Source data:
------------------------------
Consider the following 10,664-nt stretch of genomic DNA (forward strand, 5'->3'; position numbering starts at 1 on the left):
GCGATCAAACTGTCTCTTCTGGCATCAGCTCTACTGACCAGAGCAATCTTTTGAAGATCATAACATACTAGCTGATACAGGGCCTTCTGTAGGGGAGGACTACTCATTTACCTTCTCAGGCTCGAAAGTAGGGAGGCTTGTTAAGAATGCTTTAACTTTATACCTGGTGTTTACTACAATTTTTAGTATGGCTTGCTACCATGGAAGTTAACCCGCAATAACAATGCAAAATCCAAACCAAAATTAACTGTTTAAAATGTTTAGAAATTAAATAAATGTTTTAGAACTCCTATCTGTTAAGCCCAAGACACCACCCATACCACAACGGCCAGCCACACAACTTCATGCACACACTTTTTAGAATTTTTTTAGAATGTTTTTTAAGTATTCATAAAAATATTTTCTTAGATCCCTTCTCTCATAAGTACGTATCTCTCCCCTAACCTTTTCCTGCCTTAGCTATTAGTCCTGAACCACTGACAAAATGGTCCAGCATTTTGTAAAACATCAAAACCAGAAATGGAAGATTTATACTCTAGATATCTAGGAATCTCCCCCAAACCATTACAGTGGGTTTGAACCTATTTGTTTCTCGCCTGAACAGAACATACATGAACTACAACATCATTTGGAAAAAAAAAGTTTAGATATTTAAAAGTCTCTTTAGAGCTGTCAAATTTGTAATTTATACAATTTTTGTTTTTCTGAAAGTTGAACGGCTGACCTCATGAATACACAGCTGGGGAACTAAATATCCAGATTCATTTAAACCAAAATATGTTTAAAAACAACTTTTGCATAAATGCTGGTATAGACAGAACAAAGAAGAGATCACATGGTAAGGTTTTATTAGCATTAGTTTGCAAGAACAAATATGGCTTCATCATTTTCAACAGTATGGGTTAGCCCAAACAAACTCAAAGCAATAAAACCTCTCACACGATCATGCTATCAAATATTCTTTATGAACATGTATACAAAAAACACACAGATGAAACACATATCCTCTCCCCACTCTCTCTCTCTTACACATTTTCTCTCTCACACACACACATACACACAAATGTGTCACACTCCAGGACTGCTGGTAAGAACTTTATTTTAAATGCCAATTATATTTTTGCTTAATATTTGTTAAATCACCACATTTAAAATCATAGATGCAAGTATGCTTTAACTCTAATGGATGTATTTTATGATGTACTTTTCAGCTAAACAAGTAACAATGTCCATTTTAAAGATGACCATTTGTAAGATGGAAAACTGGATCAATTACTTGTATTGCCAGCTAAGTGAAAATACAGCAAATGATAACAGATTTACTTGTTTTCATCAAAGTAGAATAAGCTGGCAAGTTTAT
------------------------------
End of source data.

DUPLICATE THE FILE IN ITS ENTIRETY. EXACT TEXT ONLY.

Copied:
Consider the following 10,664-nt stretch of genomic DNA (forward strand, 5'->3'; position numbering starts at 1 on the left):
GCGATCAAACTGTCTCTTCTGGCATCAGCTCTACTGACCAGAGCAATCTTTTGAAGATCATAACATACTAGCTGATACAGGGCCTTCTGTAGGGGAGGACTACTCATTTACCTTCTCAGGCTCGAAAGTAGGGAGGCTTGTTAAGAATGCTTTAACTTTATACCTGGTGTTTACTACAATTTTTAGTATGGCTTGCTACCATGGAAGTTAACCCGCAATAACAATGCAAAATCCAAACCAAAATTAACTGTTTAAAATGTTTAGAAATTAAATAAATGTTTTAGAACTCCTATCTGTTAAGCCCAAGACACCACCCATACCACAACGGCCAGCCACACAACTTCATGCACACACTTTTTAGAATTTTTTTAGAATGTTTTTTAAGTATTCATAAAAATATTTTCTTAGATCCCTTCTCTCATAAGTACGTATCTCTCCCCTAACCTTTTCCTGCCTTAGCTATTAGTCCTGAACCACTGACAAAATGGTCCAGCATTTTGTAAAACATCAAAACCAGAAATGGAAGATTTATACTCTAGATATCTAGGAATCTCCCCCAAACCATTACAGTGGGTTTGAACCTATTTGTTTCTCGCCTGAACAGAACATACATGAACTACAACATCATTTGGAAAAAAAAAGTTTAGATATTTAAAAGTCTCTTTAGAGCTGTCAAATTTGTAATTTATACAATTTTTGTTTTTCTGAAAGTTGAACGGCTGACCTCATGAATACACAGCTGGGGAACTAAATATCCAGATTCATTTAAACCAAAATATGTTTAAAAACAACTTTTGCATAAATGCTGGTATAGACAGAACAAAGAAGAGATCACATGGTAAGGTTTTATTAGCATTAGTTTGCAAGAACAAATATGGCTTCATCATTTTCAACAGTATGGGTTAGCCCAAACAAACTCAAAGCAATAAAACCTCTCACACGATCATGCTATCAAATATTCTTTATGAACATGTATACAAAAAACACACAGATGAAACACATATCCTCTCCCCACTCTCTCTCTCTTACACATTTTCTCTCTCACACACACACATACACACAAATGTGTCACACTCCAGGACTGCTGGTAAGAACTTTATTTTAAATGCCAATTATATTTTTGCTTAATATTTGTTAAATCACCACATTTAAAATCATAGATGCAAGTATGCTTTAACTCTAATGGATGTATTTTATGATGTACTTTTCAGCTAAACAAGTAACAATGTCCATTTTAAAGATGACCATTTGTAAGATGGAAAACTGGATCAATTACTTGTATTGCCAGCTAAGTGAAAATACAGCAAATGATAACAGATTTACTTGTTTTCATCAAAGTAGAATAAGCTGGCAAGTTTAT